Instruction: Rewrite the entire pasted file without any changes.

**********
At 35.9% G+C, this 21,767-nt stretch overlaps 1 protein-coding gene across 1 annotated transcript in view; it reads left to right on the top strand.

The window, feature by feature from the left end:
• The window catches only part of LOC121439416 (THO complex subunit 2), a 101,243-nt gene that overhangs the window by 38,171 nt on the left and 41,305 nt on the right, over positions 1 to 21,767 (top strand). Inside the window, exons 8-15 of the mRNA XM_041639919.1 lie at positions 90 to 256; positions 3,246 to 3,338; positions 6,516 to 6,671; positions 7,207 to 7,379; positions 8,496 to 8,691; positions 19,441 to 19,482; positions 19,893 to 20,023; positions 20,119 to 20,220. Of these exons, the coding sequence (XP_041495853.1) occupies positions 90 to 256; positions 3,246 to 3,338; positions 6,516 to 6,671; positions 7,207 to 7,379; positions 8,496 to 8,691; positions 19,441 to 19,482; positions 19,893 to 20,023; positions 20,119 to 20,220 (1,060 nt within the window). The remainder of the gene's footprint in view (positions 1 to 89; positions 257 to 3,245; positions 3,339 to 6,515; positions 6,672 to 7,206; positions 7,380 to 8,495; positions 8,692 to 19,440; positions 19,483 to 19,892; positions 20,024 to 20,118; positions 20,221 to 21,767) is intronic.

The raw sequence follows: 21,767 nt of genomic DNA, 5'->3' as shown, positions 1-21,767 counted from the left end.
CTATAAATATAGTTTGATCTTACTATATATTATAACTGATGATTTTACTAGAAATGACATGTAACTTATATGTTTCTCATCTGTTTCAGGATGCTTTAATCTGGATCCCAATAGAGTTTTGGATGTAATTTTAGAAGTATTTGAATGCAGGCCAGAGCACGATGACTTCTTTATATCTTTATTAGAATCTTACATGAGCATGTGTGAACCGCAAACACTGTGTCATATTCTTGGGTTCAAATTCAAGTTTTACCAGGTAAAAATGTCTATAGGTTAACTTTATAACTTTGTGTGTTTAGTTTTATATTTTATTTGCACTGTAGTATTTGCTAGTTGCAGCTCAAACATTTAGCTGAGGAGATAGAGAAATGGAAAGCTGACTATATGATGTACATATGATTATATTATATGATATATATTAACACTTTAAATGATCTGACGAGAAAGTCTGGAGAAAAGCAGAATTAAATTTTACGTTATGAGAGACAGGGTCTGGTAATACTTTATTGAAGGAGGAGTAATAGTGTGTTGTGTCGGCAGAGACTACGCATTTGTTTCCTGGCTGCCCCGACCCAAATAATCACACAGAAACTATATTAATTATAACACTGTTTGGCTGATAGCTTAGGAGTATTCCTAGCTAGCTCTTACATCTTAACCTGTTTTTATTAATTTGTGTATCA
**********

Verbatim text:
At 35.9% G+C, this 21,767-nt stretch overlaps 1 protein-coding gene across 1 annotated transcript in view; it reads left to right on the top strand.

The window, feature by feature from the left end:
• The window catches only part of LOC121439416 (THO complex subunit 2), a 101,243-nt gene that overhangs the window by 38,171 nt on the left and 41,305 nt on the right, over positions 1 to 21,767 (top strand). Inside the window, exons 8-15 of the mRNA XM_041639919.1 lie at positions 90 to 256; positions 3,246 to 3,338; positions 6,516 to 6,671; positions 7,207 to 7,379; positions 8,496 to 8,691; positions 19,441 to 19,482; positions 19,893 to 20,023; positions 20,119 to 20,220. Of these exons, the coding sequence (XP_041495853.1) occupies positions 90 to 256; positions 3,246 to 3,338; positions 6,516 to 6,671; positions 7,207 to 7,379; positions 8,496 to 8,691; positions 19,441 to 19,482; positions 19,893 to 20,023; positions 20,119 to 20,220 (1,060 nt within the window). The remainder of the gene's footprint in view (positions 1 to 89; positions 257 to 3,245; positions 3,339 to 6,515; positions 6,672 to 7,206; positions 7,380 to 8,495; positions 8,692 to 19,440; positions 19,483 to 19,892; positions 20,024 to 20,118; positions 20,221 to 21,767) is intronic.

The raw sequence follows: 21,767 nt of genomic DNA, 5'->3' as shown, positions 1-21,767 counted from the left end.
CTATAAATATAGTTTGATCTTACTATATATTATAACTGATGATTTTACTAGAAATGACATGTAACTTATATGTTTCTCATCTGTTTCAGGATGCTTTAATCTGGATCCCAATAGAGTTTTGGATGTAATTTTAGAAGTATTTGAATGCAGGCCAGAGCACGATGACTTCTTTATATCTTTATTAGAATCTTACATGAGCATGTGTGAACCGCAAACACTGTGTCATATTCTTGGGTTCAAATTCAAGTTTTACCAGGTAAAAATGTCTATAGGTTAACTTTATAACTTTGTGTGTTTAGTTTTATATTTTATTTGCACTGTAGTATTTGCTAGTTGCAGCTCAAACATTTAGCTGAGGAGATAGAGAAATGGAAAGCTGACTATATGATGTACATATGATTATATTATATGATATATATTAACACTTTAAATGATCTGACGAGAAAGTCTGGAGAAAAGCAGAATTAAATTTTACGTTATGAGAGACAGGGTCTGGTAATACTTTATTGAAGGAGGAGTAATAGTGTGTTGTGTCGGCAGAGACTACGCATTTGTTTCCTGGCTGCCCCGACCCAAATAATCACACAGAAACTATATTAATTATAACACTGTTTGGCTGATAGCTTAGGAGTATTCCTAGCTAGCTCTTACATCTTAACCTGTTTTTATTAATTTGTGTATCA